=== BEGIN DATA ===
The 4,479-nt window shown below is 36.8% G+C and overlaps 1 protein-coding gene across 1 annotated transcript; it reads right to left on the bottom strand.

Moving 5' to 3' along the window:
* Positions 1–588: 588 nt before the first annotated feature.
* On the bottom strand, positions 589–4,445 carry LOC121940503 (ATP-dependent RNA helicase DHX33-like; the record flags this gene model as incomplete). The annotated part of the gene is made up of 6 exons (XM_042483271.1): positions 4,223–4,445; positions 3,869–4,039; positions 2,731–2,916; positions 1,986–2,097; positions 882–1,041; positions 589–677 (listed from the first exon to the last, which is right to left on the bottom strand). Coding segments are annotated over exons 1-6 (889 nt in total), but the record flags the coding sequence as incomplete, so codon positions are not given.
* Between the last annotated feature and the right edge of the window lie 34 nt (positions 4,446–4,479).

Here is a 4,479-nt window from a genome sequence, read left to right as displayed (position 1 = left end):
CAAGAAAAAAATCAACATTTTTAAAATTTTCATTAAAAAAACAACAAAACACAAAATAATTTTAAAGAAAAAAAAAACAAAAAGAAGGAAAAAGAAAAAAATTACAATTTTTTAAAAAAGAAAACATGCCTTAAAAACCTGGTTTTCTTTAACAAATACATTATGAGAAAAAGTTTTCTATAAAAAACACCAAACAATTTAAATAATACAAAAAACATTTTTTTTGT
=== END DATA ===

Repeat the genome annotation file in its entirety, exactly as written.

The 4,479-nt window shown below is 36.8% G+C and overlaps 1 protein-coding gene across 1 annotated transcript; it reads right to left on the bottom strand.

Moving 5' to 3' along the window:
* Positions 1–588: 588 nt before the first annotated feature.
* On the bottom strand, positions 589–4,445 carry LOC121940503 (ATP-dependent RNA helicase DHX33-like; the record flags this gene model as incomplete). The annotated part of the gene is made up of 6 exons (XM_042483271.1): positions 4,223–4,445; positions 3,869–4,039; positions 2,731–2,916; positions 1,986–2,097; positions 882–1,041; positions 589–677 (listed from the first exon to the last, which is right to left on the bottom strand). Coding segments are annotated over exons 1-6 (889 nt in total), but the record flags the coding sequence as incomplete, so codon positions are not given.
* Between the last annotated feature and the right edge of the window lie 34 nt (positions 4,446–4,479).

Here is a 4,479-nt window from a genome sequence, read left to right as displayed (position 1 = left end):
CAAGAAAAAAATCAACATTTTTAAAATTTTCATTAAAAAAACAACAAAACACAAAATAATTTTAAAGAAAAAAAAAACAAAAAGAAGGAAAAAGAAAAAAATTACAATTTTTTAAAAAAGAAAACATGCCTTAAAAACCTGGTTTTCTTTAACAAATACATTATGAGAAAAAGTTTTCTATAAAAAACACCAAACAATTTAAATAATACAAAAAACATTTTTTTTGT